New York

Paul Georges

Anne Plumb Gallery

Paul Georges’ recent paintings are huge and unabashedly allegorical. In all of them, a naked Diane, usually suspended in the firmament, pursues an earthbound Actaeon. The figures and the landscapes are oneiric—half fantasy, half nightmare. Georges uses a particularly vibrant, saturated red, sometimes streaking the sky with it or using it as a bloody backdrop. But he is not at all Actaeon-like as a painter; he is too much a master of the situation. His facility with brushwork served his previous paintings well, giving his color a distinctive density and texture. But in these paintings his mastery closes down certain routes that this particular myth might have opened up.

The images themselves are lush, the bodies heavy, the sky baroque. The paintings are sensual but hardly transgressive, at least not in any radical sense. Diane and Actaeon: Unnatural World and The Red Diane and Actaeon, both 1987–1988, possess the richness of expensive Christmas cards. In The Red Diane and Actaeon, 1987–88, the goddess is suspended in the sky like a superheroine run amok. There is a definite weight in the figure’s limbs, but instead of lounging recumbent, she is poised to kill. In most of the works, her sexual attributes are also hidden. She wears a crescent moon in her short dark hair, but she is no seductive nymph. In all the paintings, Actaeon runs through the dreamscape on two legs—he has the body of a man and the head of a deer, and wears a hunting vest. In Diane and Actaeon: Unnatural World, he turns his head back to face the dogs ready to tear him to pieces. This figure seems cartoonish, hardly mute with fear.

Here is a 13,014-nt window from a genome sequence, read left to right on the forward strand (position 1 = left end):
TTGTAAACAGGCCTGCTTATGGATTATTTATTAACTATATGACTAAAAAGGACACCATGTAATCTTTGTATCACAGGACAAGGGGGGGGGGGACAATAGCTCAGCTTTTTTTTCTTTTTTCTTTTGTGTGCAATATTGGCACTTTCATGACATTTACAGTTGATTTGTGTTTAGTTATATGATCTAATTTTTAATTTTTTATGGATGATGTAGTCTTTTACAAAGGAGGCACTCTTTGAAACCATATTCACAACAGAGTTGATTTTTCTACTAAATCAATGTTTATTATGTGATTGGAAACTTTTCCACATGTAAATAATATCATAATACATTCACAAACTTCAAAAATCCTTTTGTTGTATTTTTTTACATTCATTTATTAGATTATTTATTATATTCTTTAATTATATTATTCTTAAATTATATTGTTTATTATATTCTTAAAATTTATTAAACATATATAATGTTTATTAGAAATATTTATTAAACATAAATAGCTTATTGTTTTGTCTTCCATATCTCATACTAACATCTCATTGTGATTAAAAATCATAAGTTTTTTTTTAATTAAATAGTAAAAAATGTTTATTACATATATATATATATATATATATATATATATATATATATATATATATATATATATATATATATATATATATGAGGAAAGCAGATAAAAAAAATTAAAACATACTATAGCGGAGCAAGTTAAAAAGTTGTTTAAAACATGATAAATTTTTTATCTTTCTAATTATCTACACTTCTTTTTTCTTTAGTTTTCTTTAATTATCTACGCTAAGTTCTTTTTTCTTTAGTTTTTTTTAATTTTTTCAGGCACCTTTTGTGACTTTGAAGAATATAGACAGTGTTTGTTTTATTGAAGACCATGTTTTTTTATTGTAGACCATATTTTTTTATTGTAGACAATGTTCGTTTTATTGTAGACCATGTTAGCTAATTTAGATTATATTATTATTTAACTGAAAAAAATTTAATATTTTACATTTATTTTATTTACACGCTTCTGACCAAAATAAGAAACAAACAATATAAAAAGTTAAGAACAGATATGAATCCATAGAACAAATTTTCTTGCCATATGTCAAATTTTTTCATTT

These images of a mythical femme fatale flying through the air, pursuing the possessor of the male gaze, never approach any real rereading of the myth. Instead, they employ classical mythologies in a somewhat glib manner; that Actaeon is dressed in a hunting vest, for instance, fails to make this myth speak to the contemporary viewer in powerful and evocative ways. And Diane’s murderous primitivism smacks too much of a kind of fatal objectification. Ultimately, Georges’ use of classical mythology is reactionary. Georges has made some beautiful paintings, but these objects fall short of opening up to the viewer new spaces of meaning and vision.

Catherine Liu